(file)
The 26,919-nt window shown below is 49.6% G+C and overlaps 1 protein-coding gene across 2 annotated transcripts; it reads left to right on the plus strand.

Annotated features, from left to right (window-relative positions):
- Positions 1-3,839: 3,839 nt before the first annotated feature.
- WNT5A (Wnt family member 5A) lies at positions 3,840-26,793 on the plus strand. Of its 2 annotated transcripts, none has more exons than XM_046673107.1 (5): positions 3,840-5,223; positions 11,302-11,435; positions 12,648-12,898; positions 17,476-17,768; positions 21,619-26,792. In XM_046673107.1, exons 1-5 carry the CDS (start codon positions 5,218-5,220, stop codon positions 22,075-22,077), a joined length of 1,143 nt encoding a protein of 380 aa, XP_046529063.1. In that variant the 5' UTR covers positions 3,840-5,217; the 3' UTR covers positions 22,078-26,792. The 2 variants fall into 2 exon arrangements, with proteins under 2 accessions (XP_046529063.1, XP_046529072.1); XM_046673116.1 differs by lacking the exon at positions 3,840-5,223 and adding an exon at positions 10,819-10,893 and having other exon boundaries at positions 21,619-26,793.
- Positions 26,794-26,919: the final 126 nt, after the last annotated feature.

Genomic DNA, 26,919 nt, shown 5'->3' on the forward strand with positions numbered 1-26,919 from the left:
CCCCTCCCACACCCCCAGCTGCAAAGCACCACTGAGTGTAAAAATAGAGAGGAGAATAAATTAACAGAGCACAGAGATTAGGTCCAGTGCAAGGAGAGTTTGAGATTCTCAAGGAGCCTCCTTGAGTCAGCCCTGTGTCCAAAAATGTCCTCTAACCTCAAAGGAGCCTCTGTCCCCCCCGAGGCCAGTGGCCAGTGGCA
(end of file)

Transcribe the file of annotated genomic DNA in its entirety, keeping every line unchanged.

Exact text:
The 26,919-nt window shown below is 49.6% G+C and overlaps 1 protein-coding gene across 2 annotated transcripts; it reads left to right on the plus strand.

Annotated features, from left to right (window-relative positions):
- Positions 1-3,839: 3,839 nt before the first annotated feature.
- WNT5A (Wnt family member 5A) lies at positions 3,840-26,793 on the plus strand. Of its 2 annotated transcripts, none has more exons than XM_046673107.1 (5): positions 3,840-5,223; positions 11,302-11,435; positions 12,648-12,898; positions 17,476-17,768; positions 21,619-26,792. In XM_046673107.1, exons 1-5 carry the CDS (start codon positions 5,218-5,220, stop codon positions 22,075-22,077), a joined length of 1,143 nt encoding a protein of 380 aa, XP_046529063.1. In that variant the 5' UTR covers positions 3,840-5,217; the 3' UTR covers positions 22,078-26,792. The 2 variants fall into 2 exon arrangements, with proteins under 2 accessions (XP_046529063.1, XP_046529072.1); XM_046673116.1 differs by lacking the exon at positions 3,840-5,223 and adding an exon at positions 10,819-10,893 and having other exon boundaries at positions 21,619-26,793.
- Positions 26,794-26,919: the final 126 nt, after the last annotated feature.

Genomic DNA, 26,919 nt, shown 5'->3' on the forward strand with positions numbered 1-26,919 from the left:
CCCCTCCCACACCCCCAGCTGCAAAGCACCACTGAGTGTAAAAATAGAGAGGAGAATAAATTAACAGAGCACAGAGATTAGGTCCAGTGCAAGGAGAGTTTGAGATTCTCAAGGAGCCTCCTTGAGTCAGCCCTGTGTCCAAAAATGTCCTCTAACCTCAAAGGAGCCTCTGTCCCCCCCGAGGCCAGTGGCCAGTGGCA